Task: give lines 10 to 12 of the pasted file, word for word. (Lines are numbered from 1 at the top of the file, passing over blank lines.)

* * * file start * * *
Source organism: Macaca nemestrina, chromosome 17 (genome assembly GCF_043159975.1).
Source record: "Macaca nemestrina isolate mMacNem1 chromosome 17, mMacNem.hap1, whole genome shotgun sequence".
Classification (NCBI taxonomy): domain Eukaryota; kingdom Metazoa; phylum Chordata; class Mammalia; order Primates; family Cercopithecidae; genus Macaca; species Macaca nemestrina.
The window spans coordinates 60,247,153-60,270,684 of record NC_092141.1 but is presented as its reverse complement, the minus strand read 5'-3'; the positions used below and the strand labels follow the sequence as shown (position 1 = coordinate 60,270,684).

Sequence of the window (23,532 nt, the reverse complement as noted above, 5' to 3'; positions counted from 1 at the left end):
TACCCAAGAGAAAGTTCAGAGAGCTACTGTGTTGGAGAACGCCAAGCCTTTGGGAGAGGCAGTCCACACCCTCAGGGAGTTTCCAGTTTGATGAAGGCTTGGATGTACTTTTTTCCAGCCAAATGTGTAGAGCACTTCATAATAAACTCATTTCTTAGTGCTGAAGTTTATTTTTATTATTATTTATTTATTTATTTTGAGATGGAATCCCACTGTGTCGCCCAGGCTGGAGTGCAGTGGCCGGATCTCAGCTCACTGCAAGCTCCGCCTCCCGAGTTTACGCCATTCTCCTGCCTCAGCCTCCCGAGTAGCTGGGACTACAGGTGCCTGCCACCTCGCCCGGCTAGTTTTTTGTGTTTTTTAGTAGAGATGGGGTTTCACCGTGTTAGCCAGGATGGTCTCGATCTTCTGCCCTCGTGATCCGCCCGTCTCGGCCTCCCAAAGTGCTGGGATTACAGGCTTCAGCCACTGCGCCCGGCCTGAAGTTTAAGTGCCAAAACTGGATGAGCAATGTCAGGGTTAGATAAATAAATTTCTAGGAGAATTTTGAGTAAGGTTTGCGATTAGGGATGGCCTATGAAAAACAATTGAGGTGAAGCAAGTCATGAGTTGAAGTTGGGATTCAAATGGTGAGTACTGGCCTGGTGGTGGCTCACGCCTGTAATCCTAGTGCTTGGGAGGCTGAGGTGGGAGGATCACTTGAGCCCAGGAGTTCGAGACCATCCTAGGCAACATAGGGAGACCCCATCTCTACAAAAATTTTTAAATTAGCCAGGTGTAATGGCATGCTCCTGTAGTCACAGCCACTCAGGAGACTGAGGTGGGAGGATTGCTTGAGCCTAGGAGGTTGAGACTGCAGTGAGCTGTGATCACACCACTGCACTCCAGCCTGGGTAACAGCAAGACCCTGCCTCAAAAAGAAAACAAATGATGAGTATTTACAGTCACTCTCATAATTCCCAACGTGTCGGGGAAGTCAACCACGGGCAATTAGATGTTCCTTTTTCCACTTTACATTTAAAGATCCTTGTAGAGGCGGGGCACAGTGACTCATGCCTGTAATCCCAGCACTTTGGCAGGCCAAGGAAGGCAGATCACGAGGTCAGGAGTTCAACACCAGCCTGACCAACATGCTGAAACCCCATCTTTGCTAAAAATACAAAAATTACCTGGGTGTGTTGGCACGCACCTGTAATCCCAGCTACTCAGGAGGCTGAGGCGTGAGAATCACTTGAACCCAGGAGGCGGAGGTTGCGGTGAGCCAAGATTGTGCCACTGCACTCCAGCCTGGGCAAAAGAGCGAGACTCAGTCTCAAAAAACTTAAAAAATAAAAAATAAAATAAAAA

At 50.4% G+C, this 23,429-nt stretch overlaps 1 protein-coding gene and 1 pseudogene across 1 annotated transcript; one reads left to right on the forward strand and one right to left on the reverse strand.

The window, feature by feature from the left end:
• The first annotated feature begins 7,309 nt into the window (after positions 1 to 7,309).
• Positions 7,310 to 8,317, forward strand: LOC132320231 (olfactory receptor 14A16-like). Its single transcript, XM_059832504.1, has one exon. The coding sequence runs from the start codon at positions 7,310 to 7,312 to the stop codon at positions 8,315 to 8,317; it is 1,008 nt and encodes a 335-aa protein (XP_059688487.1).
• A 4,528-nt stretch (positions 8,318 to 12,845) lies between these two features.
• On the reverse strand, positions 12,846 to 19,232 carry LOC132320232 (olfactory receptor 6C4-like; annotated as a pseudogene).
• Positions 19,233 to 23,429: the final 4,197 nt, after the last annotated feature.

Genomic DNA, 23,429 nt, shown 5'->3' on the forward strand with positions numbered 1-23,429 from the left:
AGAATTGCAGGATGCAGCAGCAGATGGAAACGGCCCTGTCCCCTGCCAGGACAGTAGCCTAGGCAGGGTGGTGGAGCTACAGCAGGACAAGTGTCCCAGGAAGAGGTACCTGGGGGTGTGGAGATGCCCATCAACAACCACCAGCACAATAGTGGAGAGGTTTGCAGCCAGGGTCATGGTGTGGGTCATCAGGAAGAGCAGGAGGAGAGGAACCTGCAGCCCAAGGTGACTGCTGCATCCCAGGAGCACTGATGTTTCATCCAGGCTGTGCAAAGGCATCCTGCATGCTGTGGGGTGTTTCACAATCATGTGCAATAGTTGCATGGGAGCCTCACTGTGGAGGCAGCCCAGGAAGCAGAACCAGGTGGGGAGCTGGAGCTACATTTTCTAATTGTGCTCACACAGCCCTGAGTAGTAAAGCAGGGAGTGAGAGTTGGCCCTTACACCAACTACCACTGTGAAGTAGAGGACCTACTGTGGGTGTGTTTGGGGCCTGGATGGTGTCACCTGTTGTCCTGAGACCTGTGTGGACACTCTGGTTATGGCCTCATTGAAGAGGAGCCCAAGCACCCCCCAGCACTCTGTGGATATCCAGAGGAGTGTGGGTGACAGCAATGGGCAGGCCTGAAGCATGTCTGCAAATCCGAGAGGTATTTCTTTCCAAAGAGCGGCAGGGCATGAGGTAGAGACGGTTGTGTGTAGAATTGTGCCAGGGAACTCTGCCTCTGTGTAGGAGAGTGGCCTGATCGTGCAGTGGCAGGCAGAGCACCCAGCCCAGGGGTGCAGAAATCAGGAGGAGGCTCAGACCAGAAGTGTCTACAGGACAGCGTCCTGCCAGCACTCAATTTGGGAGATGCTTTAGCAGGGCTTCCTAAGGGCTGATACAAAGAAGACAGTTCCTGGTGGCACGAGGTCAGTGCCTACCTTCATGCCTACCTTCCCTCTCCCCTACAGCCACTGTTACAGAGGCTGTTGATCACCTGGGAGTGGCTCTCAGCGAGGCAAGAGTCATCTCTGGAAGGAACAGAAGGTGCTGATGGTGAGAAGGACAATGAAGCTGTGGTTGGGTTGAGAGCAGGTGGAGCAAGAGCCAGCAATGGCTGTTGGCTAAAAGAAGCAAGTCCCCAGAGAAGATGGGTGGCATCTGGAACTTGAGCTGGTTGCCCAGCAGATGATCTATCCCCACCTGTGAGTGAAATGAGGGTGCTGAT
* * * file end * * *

• Positions 7,310 to 8,317, forward strand: LOC132320231 (olfactory receptor 14A16-like). Its single transcript, XM_059832504.1, has one exon. The coding sequence runs from the start codon at positions 7,310 to 7,312 to the stop codon at positions 8,315 to 8,317; it is 1,008 nt and encodes a 335-aa protein (XP_059688487.1).
• A 4,528-nt stretch (positions 8,318 to 12,845) lies between these two features.
• On the reverse strand, positions 12,846 to 19,232 carry LOC132320232 (olfactory receptor 6C4-like; annotated as a pseudogene).